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temple for a dog

A temple for a dog

In the state of Chhattisgarh, in Khapri village in Durg district, there is a temple dedicated to a dog. It is called Kukur Dev. The story goes that there was once a banjara (gypsy) who had a dog. During a famine, he had no money, so he gave up his dog as collateral to a moneylender. One day, there was a theft in the moneylender’s house. The dog saw where the thieves hid all the stolen goods and dragged the moneylender to the place, who retrieved the stolen goods. The moneylender then wrote a letter to the banjara, expressing his gratitude for the dog, and further stated that he had written off all the debts owed by the banjara. He tied this letter to the dog’s neck and sent him as a messenger to the banjara. However, when the banjara saw his dog coming back from the moneylender’s house, he beat the dog so hard with a stick that the dog died. After the dog died, the banjara saw the letter around the dog’s neck and realised what had actually happened. In sorrow and remorse he built a temple, in the memory of the dog, called the Kukur Samadhi.

This eventually became a Shiva temple, dating back 500 years, built by the local kings, for dogs are closely related to Shiva. The temple has the reputation of being Rinmukteshwar, where one is liberated from debts. Legend has it that Adi Shankaracharya came to this location to be free of all the debts he owed his guru.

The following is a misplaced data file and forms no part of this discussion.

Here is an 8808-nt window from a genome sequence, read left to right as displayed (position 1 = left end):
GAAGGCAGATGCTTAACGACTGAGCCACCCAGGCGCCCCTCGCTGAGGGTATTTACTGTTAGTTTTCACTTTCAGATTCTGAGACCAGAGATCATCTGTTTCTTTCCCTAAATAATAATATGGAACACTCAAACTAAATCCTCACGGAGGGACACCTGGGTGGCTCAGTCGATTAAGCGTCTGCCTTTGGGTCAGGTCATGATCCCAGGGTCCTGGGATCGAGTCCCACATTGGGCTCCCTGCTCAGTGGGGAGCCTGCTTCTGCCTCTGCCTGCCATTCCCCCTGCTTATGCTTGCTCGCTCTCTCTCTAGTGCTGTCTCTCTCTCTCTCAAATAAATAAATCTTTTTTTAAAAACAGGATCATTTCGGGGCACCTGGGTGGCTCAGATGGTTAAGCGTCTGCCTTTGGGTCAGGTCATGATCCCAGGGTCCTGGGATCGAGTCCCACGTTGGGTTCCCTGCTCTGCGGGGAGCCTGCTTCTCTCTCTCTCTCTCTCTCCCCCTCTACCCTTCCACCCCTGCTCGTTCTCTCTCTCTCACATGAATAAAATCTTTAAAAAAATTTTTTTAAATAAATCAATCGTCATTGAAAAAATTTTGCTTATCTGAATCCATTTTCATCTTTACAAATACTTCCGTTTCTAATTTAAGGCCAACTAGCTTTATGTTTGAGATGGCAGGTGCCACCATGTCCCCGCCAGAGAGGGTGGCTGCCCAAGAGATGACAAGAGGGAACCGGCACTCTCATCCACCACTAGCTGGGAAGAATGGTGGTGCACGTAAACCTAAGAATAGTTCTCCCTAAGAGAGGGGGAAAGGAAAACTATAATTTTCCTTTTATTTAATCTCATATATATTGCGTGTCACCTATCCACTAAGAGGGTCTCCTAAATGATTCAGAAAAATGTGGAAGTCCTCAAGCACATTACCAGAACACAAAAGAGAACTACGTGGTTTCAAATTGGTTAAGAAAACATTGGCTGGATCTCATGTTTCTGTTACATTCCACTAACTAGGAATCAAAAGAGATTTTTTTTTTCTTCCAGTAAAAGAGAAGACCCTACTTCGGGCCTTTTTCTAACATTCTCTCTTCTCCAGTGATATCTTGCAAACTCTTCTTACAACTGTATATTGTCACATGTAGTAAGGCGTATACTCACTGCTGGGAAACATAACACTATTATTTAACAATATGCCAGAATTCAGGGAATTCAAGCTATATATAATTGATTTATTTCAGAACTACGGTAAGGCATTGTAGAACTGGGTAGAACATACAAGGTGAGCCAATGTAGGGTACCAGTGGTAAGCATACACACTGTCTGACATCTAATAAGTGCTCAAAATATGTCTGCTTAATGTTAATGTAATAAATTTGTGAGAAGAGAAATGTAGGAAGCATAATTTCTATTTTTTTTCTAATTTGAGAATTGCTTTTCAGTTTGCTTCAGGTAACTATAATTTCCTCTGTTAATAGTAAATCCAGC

A dog’s association with death is the reason Shiva, in his Bhairava form, is associated with dogs.


Dogs are associated with Yama, who is the keeper of dharma. One of the meanings of dharma is the obligation of human beings to repay debts to ancestors, sages, gods, nature, and society. As long as we are in debt, we are forced to be reborn and be a part of the cycle of birth and death. Only when we repay these debts are we liberated from the cycle. A dog’s association with death is the reason Shiva, in his Bhairava form, is associated with dogs. Dogs are generally considered inauspicious in Vedic tradition, but they are linked to ascetics like Dattatreya. And in Nepal, with its strong tantric leanings, there is a festival of dogs, Kukur Tihar, linked to Diwali, and Yama Dvitiya. In Gujarat, Vaghri Devi Pujaks worship Hadkai Mata, who rides a dog to protect them from rabies.

A dog’s attachment to its master is a symbol of bondage. It becomes a metaphor for our attachment to the material world. How we free ourselves from this bondage is the question. The practice of yoga and bhakti is supposed to be the method by which we can be liberated from debts.

A dog’s loyalty, in a way, is a way of repaying its debt to his master who feeds him. He loves his master and protects his master. By this, we are reminded of the obligations that we owe to other people in our society, to whom we are supposed to be loyal, and whom we have to protect. This is but one of the many interesting stories we find in India that connect animal life with high philosophy.

Devdutt Pattanaik is an Indian physician turned leadership consultant, mythologist, author and communicator whose works focus largely on the areas of myth, religion, mythology, and management.

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